Brad DeLong writes January inflation expectations: The Evans Rule at work.:
Here’s the latest Cleveland Federal Reserve bank estimates of market inflation expectations…. [S]hort-term inflation expectations are way up. Market participants who are deciding right now what to do with money are pushed at the margin to avoid super-safe low-yield assets and to either make riskier (or less liquid) investments or to “invest” in the acquisition of durable goods. But over longer horizons, there’s no shift whatsoever. People don’t believe the Fed has lost control of the economy.
And copies this chart from the Cleveland Fed site:
The higher short-term targets are consistent with longer-term expectations remaining “anchored” basically where the Fed wants them. Unconventional stimulus seems to work in shaping expectations, and doesn’t have a downside in terms of longer-term destabilization.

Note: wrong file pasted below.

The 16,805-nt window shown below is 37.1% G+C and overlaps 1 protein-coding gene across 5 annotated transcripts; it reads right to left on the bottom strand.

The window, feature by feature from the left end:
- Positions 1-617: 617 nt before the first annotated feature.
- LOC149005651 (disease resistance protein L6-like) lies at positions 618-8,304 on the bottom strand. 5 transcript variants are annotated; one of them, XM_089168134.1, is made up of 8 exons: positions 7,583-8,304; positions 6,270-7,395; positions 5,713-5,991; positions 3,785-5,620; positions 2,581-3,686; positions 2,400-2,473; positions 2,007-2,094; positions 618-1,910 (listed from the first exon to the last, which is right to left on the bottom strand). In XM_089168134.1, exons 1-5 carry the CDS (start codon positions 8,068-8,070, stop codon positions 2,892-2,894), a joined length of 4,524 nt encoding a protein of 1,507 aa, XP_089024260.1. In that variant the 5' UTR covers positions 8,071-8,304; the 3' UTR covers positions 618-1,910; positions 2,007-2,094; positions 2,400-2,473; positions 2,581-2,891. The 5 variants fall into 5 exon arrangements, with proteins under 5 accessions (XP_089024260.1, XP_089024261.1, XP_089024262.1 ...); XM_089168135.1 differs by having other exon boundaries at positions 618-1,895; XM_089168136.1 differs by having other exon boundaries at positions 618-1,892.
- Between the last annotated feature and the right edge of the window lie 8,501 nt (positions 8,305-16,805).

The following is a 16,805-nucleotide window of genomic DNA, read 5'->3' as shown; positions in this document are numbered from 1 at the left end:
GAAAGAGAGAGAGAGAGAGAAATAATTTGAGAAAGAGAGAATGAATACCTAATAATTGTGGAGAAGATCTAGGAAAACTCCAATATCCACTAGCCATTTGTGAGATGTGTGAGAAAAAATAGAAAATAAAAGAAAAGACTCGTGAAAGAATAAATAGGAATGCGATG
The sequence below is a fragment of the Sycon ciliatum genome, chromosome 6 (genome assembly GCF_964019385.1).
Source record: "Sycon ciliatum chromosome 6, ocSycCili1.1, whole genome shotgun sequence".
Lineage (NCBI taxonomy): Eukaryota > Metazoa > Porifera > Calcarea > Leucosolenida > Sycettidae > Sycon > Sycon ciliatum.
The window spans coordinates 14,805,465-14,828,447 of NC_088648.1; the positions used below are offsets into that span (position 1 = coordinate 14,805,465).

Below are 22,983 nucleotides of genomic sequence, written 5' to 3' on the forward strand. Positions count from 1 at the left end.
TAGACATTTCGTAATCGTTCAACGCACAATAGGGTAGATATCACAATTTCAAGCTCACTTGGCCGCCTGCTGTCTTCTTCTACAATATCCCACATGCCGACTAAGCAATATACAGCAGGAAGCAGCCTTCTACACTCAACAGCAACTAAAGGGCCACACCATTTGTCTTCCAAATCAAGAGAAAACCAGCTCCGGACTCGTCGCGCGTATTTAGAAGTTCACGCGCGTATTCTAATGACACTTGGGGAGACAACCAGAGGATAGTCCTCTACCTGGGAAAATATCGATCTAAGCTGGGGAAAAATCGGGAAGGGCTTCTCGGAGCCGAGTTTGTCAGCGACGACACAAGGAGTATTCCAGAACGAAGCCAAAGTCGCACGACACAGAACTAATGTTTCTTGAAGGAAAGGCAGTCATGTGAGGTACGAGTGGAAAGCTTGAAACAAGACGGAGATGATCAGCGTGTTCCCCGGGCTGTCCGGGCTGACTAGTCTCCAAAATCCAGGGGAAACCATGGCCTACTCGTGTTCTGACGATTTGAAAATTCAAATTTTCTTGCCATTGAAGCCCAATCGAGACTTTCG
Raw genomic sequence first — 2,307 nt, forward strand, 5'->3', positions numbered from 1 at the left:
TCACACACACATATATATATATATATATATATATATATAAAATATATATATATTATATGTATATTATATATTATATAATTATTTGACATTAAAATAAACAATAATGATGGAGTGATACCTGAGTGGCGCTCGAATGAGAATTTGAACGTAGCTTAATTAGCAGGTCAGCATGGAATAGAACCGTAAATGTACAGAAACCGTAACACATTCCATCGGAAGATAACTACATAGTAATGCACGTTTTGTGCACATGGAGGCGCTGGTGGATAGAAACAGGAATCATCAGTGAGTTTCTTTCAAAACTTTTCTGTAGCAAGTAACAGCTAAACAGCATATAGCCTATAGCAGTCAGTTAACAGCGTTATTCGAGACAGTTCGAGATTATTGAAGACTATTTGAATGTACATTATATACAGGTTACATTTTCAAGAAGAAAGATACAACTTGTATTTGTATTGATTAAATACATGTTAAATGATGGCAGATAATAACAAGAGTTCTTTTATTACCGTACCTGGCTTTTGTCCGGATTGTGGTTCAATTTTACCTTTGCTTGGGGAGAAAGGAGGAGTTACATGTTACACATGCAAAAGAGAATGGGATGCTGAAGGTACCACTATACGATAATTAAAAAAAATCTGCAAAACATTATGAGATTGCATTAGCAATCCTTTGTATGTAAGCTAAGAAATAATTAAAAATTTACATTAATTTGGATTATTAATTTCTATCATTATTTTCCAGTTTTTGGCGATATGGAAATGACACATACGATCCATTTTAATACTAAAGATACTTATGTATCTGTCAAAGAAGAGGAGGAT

Brad´s story is built around the chart. Unfortunately, the chart is wrong! The curves were mislabeled. The corrected version (rescaled for greater clarity) is below:
There was a jump in short term (1 year) expectations last month, with short term expectations of inflation dropping back this month.
Apart from that,as the next chart indicates, comparing 1 year ahead expectations with long term (10 year) inflation expectations, short term expectations are highly volatile.
Maybe short term inflation expectations fluctuate according to oil price moves.